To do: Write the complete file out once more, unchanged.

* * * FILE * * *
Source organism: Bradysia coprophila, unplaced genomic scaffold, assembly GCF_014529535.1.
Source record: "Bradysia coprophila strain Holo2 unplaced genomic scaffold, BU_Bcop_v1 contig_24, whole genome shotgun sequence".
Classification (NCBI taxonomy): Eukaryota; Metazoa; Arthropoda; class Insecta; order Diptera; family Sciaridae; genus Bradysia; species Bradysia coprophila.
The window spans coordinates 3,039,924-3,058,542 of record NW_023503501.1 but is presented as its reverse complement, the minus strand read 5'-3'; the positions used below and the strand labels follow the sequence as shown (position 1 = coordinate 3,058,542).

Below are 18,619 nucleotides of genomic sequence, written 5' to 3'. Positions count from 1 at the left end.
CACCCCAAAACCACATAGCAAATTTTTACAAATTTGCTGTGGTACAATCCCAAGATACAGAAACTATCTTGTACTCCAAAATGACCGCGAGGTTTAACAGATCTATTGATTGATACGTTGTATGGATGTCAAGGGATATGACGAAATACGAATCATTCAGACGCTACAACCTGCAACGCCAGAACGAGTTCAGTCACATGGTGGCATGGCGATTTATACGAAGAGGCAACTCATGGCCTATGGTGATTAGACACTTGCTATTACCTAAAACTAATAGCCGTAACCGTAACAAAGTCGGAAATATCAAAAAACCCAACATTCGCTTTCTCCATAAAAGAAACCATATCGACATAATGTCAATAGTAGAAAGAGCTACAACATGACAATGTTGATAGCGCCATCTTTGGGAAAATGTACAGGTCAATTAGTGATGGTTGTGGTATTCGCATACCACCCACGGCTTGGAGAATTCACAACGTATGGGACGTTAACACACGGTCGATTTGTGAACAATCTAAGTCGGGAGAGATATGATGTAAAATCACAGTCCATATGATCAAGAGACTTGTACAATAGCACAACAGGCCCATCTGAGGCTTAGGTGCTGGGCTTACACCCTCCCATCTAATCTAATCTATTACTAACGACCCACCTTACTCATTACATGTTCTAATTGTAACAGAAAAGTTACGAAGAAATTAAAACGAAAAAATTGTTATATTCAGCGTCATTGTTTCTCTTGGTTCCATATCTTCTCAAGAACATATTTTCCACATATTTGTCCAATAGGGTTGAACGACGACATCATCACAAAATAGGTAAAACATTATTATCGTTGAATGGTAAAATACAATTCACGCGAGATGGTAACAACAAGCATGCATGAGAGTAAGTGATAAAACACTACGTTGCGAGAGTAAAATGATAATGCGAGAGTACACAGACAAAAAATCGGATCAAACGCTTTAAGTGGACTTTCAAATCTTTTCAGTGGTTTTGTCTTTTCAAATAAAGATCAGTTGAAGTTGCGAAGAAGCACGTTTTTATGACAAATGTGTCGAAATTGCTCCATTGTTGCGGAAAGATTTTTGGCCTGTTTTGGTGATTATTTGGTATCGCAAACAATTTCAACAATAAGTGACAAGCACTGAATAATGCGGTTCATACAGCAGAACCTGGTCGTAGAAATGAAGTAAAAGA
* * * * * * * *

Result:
Source organism: Bradysia coprophila, unplaced genomic scaffold, assembly GCF_014529535.1.
Source record: "Bradysia coprophila strain Holo2 unplaced genomic scaffold, BU_Bcop_v1 contig_24, whole genome shotgun sequence".
Classification (NCBI taxonomy): Eukaryota; Metazoa; Arthropoda; class Insecta; order Diptera; family Sciaridae; genus Bradysia; species Bradysia coprophila.
The window spans coordinates 3,039,924-3,058,542 of record NW_023503501.1 but is presented as its reverse complement, the minus strand read 5'-3'; the positions used below and the strand labels follow the sequence as shown (position 1 = coordinate 3,058,542).

Below are 18,619 nucleotides of genomic sequence, written 5' to 3'. Positions count from 1 at the left end.
CACCCCAAAACCACATAGCAAATTTTTACAAATTTGCTGTGGTACAATCCCAAGATACAGAAACTATCTTGTACTCCAAAATGACCGCGAGGTTTAACAGATCTATTGATTGATACGTTGTATGGATGTCAAGGGATATGACGAAATACGAATCATTCAGACGCTACAACCTGCAACGCCAGAACGAGTTCAGTCACATGGTGGCATGGCGATTTATACGAAGAGGCAACTCATGGCCTATGGTGATTAGACACTTGCTATTACCTAAAACTAATAGCCGTAACCGTAACAAAGTCGGAAATATCAAAAAACCCAACATTCGCTTTCTCCATAAAAGAAACCATATCGACATAATGTCAATAGTAGAAAGAGCTACAACATGACAATGTTGATAGCGCCATCTTTGGGAAAATGTACAGGTCAATTAGTGATGGTTGTGGTATTCGCATACCACCCACGGCTTGGAGAATTCACAACGTATGGGACGTTAACACACGGTCGATTTGTGAACAATCTAAGTCGGGAGAGATATGATGTAAAATCACAGTCCATATGATCAAGAGACTTGTACAATAGCACAACAGGCCCATCTGAGGCTTAGGTGCTGGGCTTACACCCTCCCATCTAATCTAATCTATTACTAACGACCCACCTTACTCATTACATGTTCTAATTGTAACAGAAAAGTTACGAAGAAATTAAAACGAAAAAATTGTTATATTCAGCGTCATTGTTTCTCTTGGTTCCATATCTTCTCAAGAACATATTTTCCACATATTTGTCCAATAGGGTTGAACGACGACATCATCACAAAATAGGTAAAACATTATTATCGTTGAATGGTAAAATACAATTCACGCGAGATGGTAACAACAAGCATGCATGAGAGTAAGTGATAAAACACTACGTTGCGAGAGTAAAATGATAATGCGAGAGTACACAGACAAAAAATCGGATCAAACGCTTTAAGTGGACTTTCAAATCTTTTCAGTGGTTTTGTCTTTTCAAATAAAGATCAGTTGAAGTTGCGAAGAAGCACGTTTTTATGACAAATGTGTCGAAATTGCTCCATTGTTGCGGAAAGATTTTTGGCCTGTTTTGGTGATTATTTGGTATCGCAAACAATTTCAACAATAAGTGACAAGCACTGAATAATGCGGTTCATACAGCAGAACCTGGTCGTAGAAATGAAGTAAAAGA